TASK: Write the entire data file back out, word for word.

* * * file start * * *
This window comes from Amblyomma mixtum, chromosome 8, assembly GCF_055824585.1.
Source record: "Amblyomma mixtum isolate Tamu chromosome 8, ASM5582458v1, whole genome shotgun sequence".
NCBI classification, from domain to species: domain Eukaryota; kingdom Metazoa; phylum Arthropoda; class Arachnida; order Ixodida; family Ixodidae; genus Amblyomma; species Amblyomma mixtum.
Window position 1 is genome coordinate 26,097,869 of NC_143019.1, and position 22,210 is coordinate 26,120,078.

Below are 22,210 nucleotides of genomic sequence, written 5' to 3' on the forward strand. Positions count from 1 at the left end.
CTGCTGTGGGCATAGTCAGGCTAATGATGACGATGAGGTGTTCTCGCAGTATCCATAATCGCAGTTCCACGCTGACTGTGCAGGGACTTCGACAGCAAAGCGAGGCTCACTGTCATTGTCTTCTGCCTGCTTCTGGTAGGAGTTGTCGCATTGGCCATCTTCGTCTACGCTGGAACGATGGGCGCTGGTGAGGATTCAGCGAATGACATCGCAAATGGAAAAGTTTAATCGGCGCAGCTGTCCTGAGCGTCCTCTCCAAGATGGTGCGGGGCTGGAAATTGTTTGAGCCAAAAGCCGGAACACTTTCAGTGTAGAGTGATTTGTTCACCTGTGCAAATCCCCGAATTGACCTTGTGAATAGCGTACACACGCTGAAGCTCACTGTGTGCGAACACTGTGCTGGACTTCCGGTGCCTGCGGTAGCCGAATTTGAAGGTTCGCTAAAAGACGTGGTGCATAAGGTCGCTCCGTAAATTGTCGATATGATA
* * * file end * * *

This window comes from Amblyomma mixtum, chromosome 8, assembly GCF_055824585.1.
Source record: "Amblyomma mixtum isolate Tamu chromosome 8, ASM5582458v1, whole genome shotgun sequence".
NCBI classification, from domain to species: domain Eukaryota; kingdom Metazoa; phylum Arthropoda; class Arachnida; order Ixodida; family Ixodidae; genus Amblyomma; species Amblyomma mixtum.
Window position 1 is genome coordinate 26,097,869 of NC_143019.1, and position 22,210 is coordinate 26,120,078.

Below are 22,210 nucleotides of genomic sequence, written 5' to 3' on the forward strand. Positions count from 1 at the left end.
CTGCTGTGGGCATAGTCAGGCTAATGATGACGATGAGGTGTTCTCGCAGTATCCATAATCGCAGTTCCACGCTGACTGTGCAGGGACTTCGACAGCAAAGCGAGGCTCACTGTCATTGTCTTCTGCCTGCTTCTGGTAGGAGTTGTCGCATTGGCCATCTTCGTCTACGCTGGAACGATGGGCGCTGGTGAGGATTCAGCGAATGACATCGCAAATGGAAAAGTTTAATCGGCGCAGCTGTCCTGAGCGTCCTCTCCAAGATGGTGCGGGGCTGGAAATTGTTTGAGCCAAAAGCCGGAACACTTTCAGTGTAGAGTGATTTGTTCACCTGTGCAAATCCCCGAATTGACCTTGTGAATAGCGTACACACGCTGAAGCTCACTGTGTGCGAACACTGTGCTGGACTTCCGGTGCCTGCGGTAGCCGAATTTGAAGGTTCGCTAAAAGACGTGGTGCATAAGGTCGCTCCGTAAATTGTCGATATGATA